NEW YORK (Reuters) - “The Hurt Locker,” a suspense film about a U.S. Army bomb squad unit that defuses bombs in Iraq, won best feature on Monday at the Gotham awards, the top U.S. East Coast independent film awards.
The action-filled drama also took the award for best ensemble performance, and its director, Kathryn Bigelow, was given a special tribute.
The Gotham awards focus on low-budget and art-house films and are an indication of the top independent movies of the year heading into Hollywood’s film award season. There are six Gotham award categories.
Best documentary was awarded to “Food, Inc.,” directed by Robert Kenner, which highlights the purported dangers and changes in the U.S. food industry dominated by corporations.
The documentary that asserts the industry’s harmful effects on public health, the environment, as well as worker and animal rights has also been short-listed for an Academy award for best documentary in 2009.
The breakthrough actor category went to Chilean actress Catalina Saavedra for “The Maid,” a movie about a maid’s emotional struggle living with an upscale Chilean family.
Robert Siegel won the breakthrough director category for his feature debut, “Big Fan,” which was also nominated for best feature, while “You Wont Miss Me” won the award for the best film that has not yet scored a distribution deal.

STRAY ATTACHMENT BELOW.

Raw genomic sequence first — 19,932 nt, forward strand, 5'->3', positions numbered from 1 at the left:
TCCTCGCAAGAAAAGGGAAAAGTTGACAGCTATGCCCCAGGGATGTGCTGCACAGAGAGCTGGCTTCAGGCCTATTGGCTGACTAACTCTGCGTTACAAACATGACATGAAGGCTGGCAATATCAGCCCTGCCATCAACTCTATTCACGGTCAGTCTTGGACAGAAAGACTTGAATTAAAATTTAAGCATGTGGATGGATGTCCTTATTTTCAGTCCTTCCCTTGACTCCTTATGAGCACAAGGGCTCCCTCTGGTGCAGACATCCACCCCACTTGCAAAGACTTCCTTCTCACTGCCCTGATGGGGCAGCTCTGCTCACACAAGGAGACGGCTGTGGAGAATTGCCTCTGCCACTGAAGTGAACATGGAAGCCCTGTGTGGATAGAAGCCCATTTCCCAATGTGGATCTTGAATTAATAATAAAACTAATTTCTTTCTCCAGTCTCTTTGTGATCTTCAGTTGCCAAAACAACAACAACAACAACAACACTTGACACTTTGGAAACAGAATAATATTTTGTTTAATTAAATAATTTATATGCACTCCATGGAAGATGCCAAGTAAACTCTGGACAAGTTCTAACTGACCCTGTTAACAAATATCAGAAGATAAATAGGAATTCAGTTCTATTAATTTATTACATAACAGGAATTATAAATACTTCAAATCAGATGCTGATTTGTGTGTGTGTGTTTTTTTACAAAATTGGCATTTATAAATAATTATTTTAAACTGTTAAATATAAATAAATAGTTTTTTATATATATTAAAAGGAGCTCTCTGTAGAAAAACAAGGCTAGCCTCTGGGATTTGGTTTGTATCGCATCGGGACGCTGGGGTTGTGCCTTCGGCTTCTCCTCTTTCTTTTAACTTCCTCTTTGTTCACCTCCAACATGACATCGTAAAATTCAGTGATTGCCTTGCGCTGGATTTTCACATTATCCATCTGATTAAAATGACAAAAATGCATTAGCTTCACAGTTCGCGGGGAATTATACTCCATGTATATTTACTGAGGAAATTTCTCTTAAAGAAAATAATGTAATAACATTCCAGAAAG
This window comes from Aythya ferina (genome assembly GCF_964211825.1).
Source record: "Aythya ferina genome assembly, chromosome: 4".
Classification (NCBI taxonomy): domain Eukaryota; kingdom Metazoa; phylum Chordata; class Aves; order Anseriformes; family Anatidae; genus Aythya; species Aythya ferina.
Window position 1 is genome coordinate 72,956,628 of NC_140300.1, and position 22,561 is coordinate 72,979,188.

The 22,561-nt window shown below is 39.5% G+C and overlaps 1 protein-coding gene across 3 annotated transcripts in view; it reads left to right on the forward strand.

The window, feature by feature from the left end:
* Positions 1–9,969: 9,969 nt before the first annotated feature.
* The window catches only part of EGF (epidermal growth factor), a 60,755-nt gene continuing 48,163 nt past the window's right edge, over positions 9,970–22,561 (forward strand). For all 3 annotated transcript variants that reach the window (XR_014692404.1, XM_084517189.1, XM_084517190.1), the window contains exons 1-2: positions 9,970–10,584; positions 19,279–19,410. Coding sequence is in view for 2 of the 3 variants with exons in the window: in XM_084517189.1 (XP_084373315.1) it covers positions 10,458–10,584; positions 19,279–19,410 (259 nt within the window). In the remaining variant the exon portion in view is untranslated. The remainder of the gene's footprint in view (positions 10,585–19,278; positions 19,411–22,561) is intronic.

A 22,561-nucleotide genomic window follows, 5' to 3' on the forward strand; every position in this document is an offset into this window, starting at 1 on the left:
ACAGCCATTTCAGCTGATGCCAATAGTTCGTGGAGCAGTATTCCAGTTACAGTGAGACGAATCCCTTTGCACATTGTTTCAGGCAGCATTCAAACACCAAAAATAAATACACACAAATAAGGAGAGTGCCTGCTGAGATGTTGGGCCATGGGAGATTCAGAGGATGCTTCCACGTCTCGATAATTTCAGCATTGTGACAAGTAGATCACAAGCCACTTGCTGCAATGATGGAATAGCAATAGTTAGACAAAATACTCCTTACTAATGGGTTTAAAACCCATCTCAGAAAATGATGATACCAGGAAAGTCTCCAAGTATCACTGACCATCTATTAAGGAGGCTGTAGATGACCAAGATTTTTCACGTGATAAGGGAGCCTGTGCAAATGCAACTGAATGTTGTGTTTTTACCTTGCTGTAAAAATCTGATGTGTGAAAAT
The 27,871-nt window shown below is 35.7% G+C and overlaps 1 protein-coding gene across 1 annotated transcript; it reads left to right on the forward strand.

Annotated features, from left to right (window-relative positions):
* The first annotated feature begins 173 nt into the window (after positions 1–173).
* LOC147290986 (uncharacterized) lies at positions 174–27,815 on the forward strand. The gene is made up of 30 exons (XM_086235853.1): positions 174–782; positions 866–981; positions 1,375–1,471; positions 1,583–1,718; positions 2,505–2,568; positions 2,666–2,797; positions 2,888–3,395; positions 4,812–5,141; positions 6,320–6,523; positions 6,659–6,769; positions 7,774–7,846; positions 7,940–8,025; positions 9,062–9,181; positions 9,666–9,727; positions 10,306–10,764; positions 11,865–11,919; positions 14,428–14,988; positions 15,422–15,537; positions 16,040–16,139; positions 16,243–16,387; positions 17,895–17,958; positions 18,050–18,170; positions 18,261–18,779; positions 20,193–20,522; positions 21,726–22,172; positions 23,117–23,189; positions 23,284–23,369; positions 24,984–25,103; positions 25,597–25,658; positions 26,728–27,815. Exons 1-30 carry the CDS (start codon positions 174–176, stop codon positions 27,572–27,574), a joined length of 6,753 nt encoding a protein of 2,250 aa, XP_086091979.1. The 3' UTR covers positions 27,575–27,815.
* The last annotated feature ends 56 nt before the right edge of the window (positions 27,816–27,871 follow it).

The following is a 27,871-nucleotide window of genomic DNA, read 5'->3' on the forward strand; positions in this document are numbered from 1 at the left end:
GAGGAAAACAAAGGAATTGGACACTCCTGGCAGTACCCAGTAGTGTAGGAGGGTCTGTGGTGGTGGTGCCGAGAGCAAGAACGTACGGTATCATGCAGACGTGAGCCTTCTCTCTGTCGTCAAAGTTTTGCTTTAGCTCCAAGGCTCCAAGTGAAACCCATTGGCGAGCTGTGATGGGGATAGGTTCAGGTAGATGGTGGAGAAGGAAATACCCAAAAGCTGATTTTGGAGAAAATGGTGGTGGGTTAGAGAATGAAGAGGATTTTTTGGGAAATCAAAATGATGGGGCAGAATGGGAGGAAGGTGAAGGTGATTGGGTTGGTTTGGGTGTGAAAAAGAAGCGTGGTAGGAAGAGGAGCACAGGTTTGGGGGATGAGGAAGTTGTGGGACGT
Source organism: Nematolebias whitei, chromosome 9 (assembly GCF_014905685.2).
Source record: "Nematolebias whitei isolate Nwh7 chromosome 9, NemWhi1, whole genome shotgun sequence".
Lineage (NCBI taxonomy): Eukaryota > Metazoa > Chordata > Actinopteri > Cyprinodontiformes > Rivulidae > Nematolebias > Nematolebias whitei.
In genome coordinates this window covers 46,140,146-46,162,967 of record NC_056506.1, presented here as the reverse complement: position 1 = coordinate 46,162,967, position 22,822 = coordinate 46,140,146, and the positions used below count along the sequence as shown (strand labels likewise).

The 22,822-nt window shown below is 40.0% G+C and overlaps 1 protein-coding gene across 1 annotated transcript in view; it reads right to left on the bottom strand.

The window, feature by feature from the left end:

But “The Hurt Locker” won the most attention, also winning best ensemble performance by its actors, which included Jeremy Renner, Anthony Mackie, Ralph Fiennes and Guy Pearce.
After first playing at film festivals in 2008, it was released this year and has earned more $16 million at box offices worldwide, according to tracking firm Box Office Mojo.
Bigelow, 58, told the audience she hoped the film could remind the public of the ongoing Iraq war and the lives it risks for men and women.
The Gotham awards are held annually by the Independent Feature Project, a nonprofit organization founded in 1979 that supports independent filmmaking. All the nominated films are required to be directed or produced by a U.S.-born or -based filmmaker.
Reporting by Christine Kearney; editing by Paul Simao